A report from debt charity StepChange has shown that around three million people in the UK were in arrears on at least one bill during 2017, and millions more had to use credit to pay for some basic household good or service.
The ‘Behind on the Basics’ report aims to show the extent to which many people up and down the country are struggling to make ends meet in the most basic ways. 20% of StepChange’s debt advice clients last year got in touch with the charity because they were behind on at least one essential household bill. This amounted to a total of 140,000 people, and StepChange estimated that altogether “over 3m people fell behind on their essential household bills” during the year.
Arrears were found to be most common among lower income families across all seven designated categories of essential bills: “rent, mortgage, council tax, electricity, gas, water and TV license”. Younger people were particularly at risk of falling into arrears on council tax and water, and people who rented displayed high levels of arrears across the board compared to home owners – although both groups had comparable levels of arrears on housing costs.
StepChange blame a combination of increasing living costs, insecure work, and squeezed wages for the difficulties people are facing in paying their basic household bills. They found that people in insecure jobs (either people on zero-hour contracts or people whose income varied month to month) were twice as likely to be in arrears than people in more stable employment. This partly explains the high levels of arrears among younger people since, as the report explains, “one in five of 16-24 year olds and one in ten of 25-29 year olds were in insecure work between October 2014-October 2016, compare to 6% of 40-44 year olds”.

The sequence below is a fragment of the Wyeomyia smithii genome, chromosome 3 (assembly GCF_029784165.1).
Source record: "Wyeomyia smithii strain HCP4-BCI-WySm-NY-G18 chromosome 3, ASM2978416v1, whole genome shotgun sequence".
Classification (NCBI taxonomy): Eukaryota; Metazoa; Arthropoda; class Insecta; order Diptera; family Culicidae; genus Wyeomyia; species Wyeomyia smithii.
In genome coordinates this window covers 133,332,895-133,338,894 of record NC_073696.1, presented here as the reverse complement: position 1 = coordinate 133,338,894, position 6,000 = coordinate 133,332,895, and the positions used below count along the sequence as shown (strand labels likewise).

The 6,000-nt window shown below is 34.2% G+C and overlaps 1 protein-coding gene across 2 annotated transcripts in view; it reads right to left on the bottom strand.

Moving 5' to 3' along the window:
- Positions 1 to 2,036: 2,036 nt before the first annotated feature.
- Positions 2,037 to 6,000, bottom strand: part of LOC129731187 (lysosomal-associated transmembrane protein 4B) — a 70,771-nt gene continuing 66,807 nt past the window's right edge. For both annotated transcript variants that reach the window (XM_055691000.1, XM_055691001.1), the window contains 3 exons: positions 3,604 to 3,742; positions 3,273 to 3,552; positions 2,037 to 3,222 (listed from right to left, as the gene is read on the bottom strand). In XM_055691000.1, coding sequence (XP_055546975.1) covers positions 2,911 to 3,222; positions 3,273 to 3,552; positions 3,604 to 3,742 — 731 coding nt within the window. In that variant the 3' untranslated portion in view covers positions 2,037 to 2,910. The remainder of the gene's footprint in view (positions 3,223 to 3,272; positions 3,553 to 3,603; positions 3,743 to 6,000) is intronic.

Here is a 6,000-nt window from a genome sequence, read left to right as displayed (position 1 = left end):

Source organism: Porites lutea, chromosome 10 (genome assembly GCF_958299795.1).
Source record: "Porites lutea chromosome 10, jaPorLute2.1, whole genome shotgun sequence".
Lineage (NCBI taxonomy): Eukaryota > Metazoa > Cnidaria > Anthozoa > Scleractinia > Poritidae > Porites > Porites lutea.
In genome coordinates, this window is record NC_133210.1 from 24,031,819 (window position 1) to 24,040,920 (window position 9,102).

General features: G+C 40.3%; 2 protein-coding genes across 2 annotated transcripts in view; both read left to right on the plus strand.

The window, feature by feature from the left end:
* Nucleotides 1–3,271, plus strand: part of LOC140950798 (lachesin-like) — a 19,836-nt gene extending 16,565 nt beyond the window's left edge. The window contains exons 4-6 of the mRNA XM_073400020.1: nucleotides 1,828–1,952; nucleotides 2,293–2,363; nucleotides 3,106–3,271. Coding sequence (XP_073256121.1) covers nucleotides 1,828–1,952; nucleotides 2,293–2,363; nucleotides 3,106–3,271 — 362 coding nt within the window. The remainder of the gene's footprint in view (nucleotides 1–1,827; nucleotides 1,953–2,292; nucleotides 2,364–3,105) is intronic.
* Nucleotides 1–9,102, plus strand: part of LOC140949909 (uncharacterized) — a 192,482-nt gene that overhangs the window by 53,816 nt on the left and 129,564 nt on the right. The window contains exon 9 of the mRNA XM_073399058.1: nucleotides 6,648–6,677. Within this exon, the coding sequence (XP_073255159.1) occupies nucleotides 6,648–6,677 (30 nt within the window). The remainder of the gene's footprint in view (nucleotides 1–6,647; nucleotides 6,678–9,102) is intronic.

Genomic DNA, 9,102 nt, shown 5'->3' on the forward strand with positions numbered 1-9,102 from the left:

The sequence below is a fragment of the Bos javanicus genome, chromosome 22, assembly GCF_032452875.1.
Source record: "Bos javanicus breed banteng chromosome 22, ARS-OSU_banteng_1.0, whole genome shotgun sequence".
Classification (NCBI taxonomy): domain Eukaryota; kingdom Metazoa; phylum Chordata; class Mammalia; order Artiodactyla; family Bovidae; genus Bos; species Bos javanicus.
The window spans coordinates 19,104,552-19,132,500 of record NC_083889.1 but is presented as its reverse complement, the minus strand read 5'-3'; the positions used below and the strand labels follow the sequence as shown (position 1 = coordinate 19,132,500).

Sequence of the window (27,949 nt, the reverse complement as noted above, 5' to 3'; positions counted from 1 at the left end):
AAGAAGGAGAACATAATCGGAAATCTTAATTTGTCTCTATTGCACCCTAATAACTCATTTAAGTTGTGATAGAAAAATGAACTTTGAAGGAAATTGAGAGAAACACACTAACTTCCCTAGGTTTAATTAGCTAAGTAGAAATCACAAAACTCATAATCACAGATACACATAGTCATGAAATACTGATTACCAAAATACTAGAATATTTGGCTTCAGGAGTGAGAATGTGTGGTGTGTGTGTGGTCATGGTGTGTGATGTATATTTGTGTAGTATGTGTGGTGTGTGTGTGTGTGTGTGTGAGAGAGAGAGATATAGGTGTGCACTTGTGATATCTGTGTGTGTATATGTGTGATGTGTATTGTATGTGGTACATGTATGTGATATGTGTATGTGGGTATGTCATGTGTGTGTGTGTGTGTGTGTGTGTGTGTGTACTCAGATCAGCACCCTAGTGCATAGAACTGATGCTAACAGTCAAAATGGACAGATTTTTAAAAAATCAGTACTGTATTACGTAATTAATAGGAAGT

StepChange’s head of policy, Peter Tutton, said: “There is a huge opportunity for utilities providers, local authorities, landlords and other creditors to reflect on how they can create more flexible and personalised payment schedules for people whose incomes fluctuate.
“For example, higher payments in some months and lower payments in others could help people to work around foreseeable financial pinch points in the year, and potentially help them to keep up their agreed payments.”
High levels of arrears on essential household bills were also reported among people described as “vulnerable” – this includes the elderly and disabled. 57% of vulnerable clients who contact StepChange were behind on at least one bill.
Beyond StepChange’s data from its own clients, and corroborating data from other charities and groups, another key indicator that people are struggling is the increasing reliance on credit to pay essential household bills. In 2017, according to StepChange research, “9.3 million people in Great Britain used credit to pay for their everyday household expenses”. This is an increase from 8.8 million in 2016. While some of these people may be using credit to pay their bills in order to earn rewards on their credit cards, the numbers are still cause for concern. Moreover, 1.4 million of these people used high cost credit (e.g. payday loans) to pay their bills – a sure sign of desperation.